An inconvenient truth in the world of global health is that donors and aid recipients rarely maximize the amount of drugs and other so-called ‘health commodities’ purchased with donor funds. In fact, a recent Brookings Institution study found that between 7 and 28 cents is lost on every dollar allocated. When you consider that there are an estimated $7 billion worth of grant commitments for the purchase of drugs and other materials (like prophylaxes and bednets) to combat diseases such as HIV/AIDS and malaria and to promote reproductive health every year, there is a significant inefficiency built into the market.
The reason for this is fairly complex, but it often boils down to the fact that there is a long time lag between when an aid recipient (usually a ministry of health or an NGO) receives donor funds and when it actually pays suppliers such as drug manufacturers for their goods. This has the effect of driving up commodity costs. Donors, recipients and suppliers have learned to operate in this context. But what if there were a way to effectively eliminate the time lag?
Enter the Pledge Guarantee for Health (PGH), a new finance tool for health aid dreamed up by the United Nations Foundation and supported by the Bill and Melinda Gates Foundation. The basic idea is that when a donor issues a grant, a bank steps in and offers a letter of credit to the recipient which is equal to the donor’s grant. This gives the recipient short-term liquidity to negotiate the best price with suppliers. With cash up front, aid recipients are in a better position to negotiate good prices.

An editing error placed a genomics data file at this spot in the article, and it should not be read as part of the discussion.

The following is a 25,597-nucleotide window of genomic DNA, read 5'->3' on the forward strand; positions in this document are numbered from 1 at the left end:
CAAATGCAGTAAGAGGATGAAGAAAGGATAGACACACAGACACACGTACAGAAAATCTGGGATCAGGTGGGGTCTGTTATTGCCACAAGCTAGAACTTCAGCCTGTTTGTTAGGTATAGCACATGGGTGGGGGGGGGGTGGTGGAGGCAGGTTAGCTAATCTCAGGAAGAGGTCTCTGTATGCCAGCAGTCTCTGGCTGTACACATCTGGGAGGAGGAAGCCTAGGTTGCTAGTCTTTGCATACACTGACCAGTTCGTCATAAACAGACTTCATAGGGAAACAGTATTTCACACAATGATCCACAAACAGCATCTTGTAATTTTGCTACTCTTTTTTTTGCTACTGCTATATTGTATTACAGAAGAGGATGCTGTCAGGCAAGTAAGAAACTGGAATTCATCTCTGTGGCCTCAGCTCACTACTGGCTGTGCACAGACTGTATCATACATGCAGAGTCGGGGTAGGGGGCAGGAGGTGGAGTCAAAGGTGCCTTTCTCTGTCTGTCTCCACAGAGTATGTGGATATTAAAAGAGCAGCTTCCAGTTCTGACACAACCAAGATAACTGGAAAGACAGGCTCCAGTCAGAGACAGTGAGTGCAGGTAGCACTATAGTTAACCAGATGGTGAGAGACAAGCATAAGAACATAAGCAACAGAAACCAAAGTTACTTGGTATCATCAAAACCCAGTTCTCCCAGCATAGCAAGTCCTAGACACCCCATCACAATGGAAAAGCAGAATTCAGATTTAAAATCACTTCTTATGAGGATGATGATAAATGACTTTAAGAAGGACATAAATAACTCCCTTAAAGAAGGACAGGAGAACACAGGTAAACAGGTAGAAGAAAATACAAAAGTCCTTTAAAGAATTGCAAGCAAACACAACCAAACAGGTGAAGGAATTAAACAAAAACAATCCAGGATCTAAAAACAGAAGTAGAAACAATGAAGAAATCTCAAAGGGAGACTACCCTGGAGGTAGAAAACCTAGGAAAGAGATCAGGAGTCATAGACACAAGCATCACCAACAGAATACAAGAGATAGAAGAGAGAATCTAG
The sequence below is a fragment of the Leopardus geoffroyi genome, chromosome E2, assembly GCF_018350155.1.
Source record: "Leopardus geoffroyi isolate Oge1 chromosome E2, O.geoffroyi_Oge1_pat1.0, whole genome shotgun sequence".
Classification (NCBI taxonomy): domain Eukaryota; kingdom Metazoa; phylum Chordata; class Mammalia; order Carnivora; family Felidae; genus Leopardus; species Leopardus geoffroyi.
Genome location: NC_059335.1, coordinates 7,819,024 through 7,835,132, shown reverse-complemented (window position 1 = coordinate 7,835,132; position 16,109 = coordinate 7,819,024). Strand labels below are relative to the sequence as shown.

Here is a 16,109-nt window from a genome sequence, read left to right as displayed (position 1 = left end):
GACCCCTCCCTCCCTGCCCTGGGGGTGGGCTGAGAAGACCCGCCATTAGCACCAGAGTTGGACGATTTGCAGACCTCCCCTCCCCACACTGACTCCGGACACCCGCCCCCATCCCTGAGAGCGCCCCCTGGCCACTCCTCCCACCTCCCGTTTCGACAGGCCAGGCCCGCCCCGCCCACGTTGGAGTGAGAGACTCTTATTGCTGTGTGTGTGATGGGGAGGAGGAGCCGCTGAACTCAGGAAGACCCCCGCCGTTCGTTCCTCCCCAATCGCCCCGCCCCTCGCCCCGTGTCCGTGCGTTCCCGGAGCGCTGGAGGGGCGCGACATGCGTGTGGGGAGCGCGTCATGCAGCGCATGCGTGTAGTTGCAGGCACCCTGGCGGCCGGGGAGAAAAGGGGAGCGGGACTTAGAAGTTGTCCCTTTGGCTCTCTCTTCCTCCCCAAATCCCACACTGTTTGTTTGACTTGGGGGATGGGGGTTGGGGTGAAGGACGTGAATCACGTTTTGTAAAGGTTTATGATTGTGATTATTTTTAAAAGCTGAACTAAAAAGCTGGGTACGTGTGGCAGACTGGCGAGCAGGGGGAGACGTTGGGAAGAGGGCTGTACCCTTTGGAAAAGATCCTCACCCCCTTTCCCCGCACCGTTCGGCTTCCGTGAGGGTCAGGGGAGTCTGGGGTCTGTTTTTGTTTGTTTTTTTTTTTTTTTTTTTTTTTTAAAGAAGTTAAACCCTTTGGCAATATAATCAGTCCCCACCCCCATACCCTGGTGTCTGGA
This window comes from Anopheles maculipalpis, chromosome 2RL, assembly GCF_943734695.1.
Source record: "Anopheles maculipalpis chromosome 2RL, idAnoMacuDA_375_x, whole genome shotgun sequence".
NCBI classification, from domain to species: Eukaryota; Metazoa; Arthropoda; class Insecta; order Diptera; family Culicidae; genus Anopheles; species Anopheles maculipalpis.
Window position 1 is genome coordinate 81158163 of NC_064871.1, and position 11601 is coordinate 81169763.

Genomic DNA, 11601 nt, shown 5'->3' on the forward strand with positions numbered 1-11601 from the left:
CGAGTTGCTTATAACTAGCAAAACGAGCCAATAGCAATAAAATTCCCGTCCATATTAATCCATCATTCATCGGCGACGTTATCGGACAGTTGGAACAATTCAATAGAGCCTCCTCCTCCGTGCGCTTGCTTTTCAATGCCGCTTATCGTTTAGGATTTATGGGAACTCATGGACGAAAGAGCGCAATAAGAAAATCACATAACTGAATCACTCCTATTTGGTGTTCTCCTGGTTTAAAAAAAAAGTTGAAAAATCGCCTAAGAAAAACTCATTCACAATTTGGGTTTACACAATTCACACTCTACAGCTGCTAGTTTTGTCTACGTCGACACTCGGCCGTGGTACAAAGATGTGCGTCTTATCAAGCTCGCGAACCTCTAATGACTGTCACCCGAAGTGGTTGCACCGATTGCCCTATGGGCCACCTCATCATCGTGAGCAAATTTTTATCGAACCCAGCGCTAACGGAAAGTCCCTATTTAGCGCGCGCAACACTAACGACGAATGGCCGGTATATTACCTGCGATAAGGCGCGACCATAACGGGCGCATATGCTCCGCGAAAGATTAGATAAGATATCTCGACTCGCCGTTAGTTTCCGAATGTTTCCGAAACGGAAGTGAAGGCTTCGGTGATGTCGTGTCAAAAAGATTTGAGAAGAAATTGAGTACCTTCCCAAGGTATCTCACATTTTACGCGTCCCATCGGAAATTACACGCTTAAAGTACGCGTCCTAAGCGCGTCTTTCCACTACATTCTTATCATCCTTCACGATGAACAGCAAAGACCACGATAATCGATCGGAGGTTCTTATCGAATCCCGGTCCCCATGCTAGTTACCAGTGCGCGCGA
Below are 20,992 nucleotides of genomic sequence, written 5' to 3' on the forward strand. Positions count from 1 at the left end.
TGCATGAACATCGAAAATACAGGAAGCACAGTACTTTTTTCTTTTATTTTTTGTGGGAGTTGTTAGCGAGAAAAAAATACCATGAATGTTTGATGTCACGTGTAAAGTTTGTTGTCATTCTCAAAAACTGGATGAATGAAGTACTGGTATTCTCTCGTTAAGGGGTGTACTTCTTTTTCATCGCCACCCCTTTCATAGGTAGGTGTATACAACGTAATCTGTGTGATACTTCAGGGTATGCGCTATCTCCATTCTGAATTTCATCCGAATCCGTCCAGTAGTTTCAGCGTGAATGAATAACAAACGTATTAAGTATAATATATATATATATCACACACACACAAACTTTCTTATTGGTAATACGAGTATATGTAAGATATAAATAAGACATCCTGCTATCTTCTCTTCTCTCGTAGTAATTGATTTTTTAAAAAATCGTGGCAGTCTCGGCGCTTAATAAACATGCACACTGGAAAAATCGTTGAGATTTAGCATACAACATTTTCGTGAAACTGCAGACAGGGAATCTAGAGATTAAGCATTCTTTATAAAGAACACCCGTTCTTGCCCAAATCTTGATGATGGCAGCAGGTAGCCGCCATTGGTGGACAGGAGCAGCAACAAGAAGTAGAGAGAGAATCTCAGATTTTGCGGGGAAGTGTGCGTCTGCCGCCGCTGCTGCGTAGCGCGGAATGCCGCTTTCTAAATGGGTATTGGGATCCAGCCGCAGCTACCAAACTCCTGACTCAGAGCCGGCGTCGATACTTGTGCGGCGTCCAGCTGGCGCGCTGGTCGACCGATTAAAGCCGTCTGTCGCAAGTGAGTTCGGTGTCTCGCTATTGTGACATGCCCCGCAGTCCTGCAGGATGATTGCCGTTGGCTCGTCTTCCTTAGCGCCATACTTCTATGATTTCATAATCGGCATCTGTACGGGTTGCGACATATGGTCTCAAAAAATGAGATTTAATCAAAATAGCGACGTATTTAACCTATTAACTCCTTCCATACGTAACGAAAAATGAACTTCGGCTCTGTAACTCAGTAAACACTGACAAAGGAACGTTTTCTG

For their part, banks need to believe that their loan will be paid back in full and on time. Initially, they are likely to tread cautiously: this is a brand new sector in which they have only limited experience. Under the PGH, the UN Foundation and the Gates Foundation have made available $20 million over five years to help guarantee these loans, which will help to shore up bankers’ confidence.
Each of the stakeholders stands to benefit from this arrangement. A reliable payment structure means suppliers can more effectively manage their production chain. This in turn means aid recipients can form health strategies around a reliable timetable for aid delivery and not have to worry about running low on stocks of, say, crucial ARV medicines. Banks benefit from being given a foothold into a traditionally unbanked sector. And because the fees and interest that banks charge for these loans amount to less than the 7 to 28 per cent that is typically lost, donors are getting more for their money.
Initially, PGH transactions will be piloted in countries that have a solid reputation for careful stewardship of donor funds. Once it becomes clear that donors, banks, recipients and suppliers all stand to gain from this arrangement, expect PHG to take off – and perhaps even be extended to other areas of development assistance.